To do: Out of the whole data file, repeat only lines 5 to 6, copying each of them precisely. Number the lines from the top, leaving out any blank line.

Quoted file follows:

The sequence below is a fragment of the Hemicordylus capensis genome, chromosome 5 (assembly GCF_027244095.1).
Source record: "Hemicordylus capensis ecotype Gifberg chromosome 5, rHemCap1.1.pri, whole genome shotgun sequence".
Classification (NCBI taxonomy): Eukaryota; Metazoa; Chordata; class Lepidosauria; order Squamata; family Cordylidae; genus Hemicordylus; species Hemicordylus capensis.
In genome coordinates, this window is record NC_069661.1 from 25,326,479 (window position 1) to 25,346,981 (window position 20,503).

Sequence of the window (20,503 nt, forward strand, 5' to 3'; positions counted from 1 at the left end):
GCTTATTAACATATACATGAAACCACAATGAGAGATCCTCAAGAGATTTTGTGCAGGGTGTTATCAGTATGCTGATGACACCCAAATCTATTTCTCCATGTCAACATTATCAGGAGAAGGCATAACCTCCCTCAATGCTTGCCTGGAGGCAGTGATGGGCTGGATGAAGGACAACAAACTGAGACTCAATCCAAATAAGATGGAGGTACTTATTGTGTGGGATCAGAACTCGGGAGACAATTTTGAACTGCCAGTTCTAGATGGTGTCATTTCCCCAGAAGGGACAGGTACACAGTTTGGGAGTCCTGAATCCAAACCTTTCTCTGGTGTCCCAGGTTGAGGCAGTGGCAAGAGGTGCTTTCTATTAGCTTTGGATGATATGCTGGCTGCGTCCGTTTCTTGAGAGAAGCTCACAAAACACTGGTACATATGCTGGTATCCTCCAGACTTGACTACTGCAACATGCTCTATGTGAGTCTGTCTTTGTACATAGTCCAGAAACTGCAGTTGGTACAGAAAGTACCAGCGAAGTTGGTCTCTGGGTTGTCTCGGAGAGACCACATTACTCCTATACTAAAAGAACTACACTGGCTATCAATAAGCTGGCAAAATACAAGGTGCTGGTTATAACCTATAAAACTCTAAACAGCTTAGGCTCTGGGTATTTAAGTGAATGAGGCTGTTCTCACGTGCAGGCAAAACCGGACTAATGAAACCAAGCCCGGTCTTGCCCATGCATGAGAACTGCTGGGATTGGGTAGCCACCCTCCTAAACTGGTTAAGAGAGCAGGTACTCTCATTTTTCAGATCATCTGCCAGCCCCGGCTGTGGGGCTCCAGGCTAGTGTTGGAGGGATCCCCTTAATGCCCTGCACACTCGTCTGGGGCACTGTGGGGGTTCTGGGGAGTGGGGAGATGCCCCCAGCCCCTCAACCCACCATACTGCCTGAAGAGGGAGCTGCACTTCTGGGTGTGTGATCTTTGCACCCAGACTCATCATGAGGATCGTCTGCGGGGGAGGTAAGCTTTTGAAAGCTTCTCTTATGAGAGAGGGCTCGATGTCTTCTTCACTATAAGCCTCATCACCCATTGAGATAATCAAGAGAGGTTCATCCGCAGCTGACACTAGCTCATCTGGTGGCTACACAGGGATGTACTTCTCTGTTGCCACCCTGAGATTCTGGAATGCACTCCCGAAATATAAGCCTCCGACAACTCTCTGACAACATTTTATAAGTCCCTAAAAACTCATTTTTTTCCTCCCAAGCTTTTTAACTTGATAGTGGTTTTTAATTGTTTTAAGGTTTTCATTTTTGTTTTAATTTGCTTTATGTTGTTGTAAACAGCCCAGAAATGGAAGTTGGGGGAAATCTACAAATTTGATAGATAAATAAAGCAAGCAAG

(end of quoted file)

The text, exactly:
Sequence of the window (20,503 nt, forward strand, 5' to 3'; positions counted from 1 at the left end):
GCTTATTAACATATACATGAAACCACAATGAGAGATCCTCAAGAGATTTTGTGCAGGGTGTTATCAGTATGCTGATGACACCCAAATCTATTTCTCCATGTCAACATTATCAGGAGAAGGCATAACCTCCCTCAATGCTTGCCTGGAGGCAGTGATGGGCTGGATGAAGGACAACAAACTGAGACTCAATCCAAATAAGATGGAGGTACTTATTGTGTGGGATCAGAACTCGGGAGACAATTTTGAACTGCCAGTTCTAGATGGTGTCATTTCCCCAGAAGGGACAGGTACACAGTTTGGGAGTCCTGAATCCAAACCTTTCTCTGGTGTCCCAGGTTGAGGCAGTGGCAAGAGGTGCTTTCTATTAGCTTTGGATGATATGCTGGCTGCGTCCGTTTCTTGAGAGAAGCTCACAAAACACTGGTACATATGCTGGTATCCTCCAGACTTGACTACTGCAACATGCTCTATGTGAGTCTGTCTTTGTACATAGTCCAGAAACTGCAGTTGGTACAGAAAGTACCAGCGAAGTTGGTCTCTGGGTTGTCTCGGAGAGACCACATTACTCCTATACTAAAAGAACTACACTGGCTATCAATAAGCTGGCAAAATACAAGGTGCTGGTTATAACCTATAAAACTCTAAACAGCTTAGGCTCTGGGTATTTAAGTGAATGAGGCTGTTCTCACGTGCAGGCAAAACCGGACTAATGAAACCAAGCCCGGTCTTGCCCATGCATGAGAACTGCTGGGATTGGGTAGCCACCCTCCTAAACTGGTTAAGAGAGCAGGTACTCTCATTTTTCAGATCATCTGCCAGCCCCGGCTGTGGGGCTCCAGGCTAGTGTTGGAGGGATCCCCTTAATGCCCTGCACACTCGTCTGGGGCACTGTGGGGGTTCTGGGGAGTGGGGAGATGCCCCCAGCCCCTCAACCCACCATACTGCCTGAAGAGGGAGCTGCACTTCTGGGTGTGTGATCTTTGCACCCAGACTCATCATGAGGATCGTCTGCGGGGGAGGTAAGCTTTTGAAAGCTTCTCTTATGAGAGAGGGCTCGATGTCTTCTTCACTATAAGCCTCATCACCCATTGAGATAATCAAGAGAGGTTCATCCGCAGCTGACACTAGCTCATCTGGTGGCTACACAGGGATGTACTTCTCTGTTGCCACCCTGAGATTCTGGAATGCACTCCCGAAATATAAGCCTCCGACAACTCTCTGACAACATTTTATAAGTCCCTAAAAACTCATTTTTTTCCTCCCAAGCTTTTTAACTTGATAGTGGTTTTTAATTGTTTTAAGGTTTTCATTTTTGTTTTAATTTGCTTTATGTTGTTGTAAACAGCCCAGAAATGGAAGTTGGGGGAAATCTACAAATTTGATAGATAAATAAAGCAAGCAAG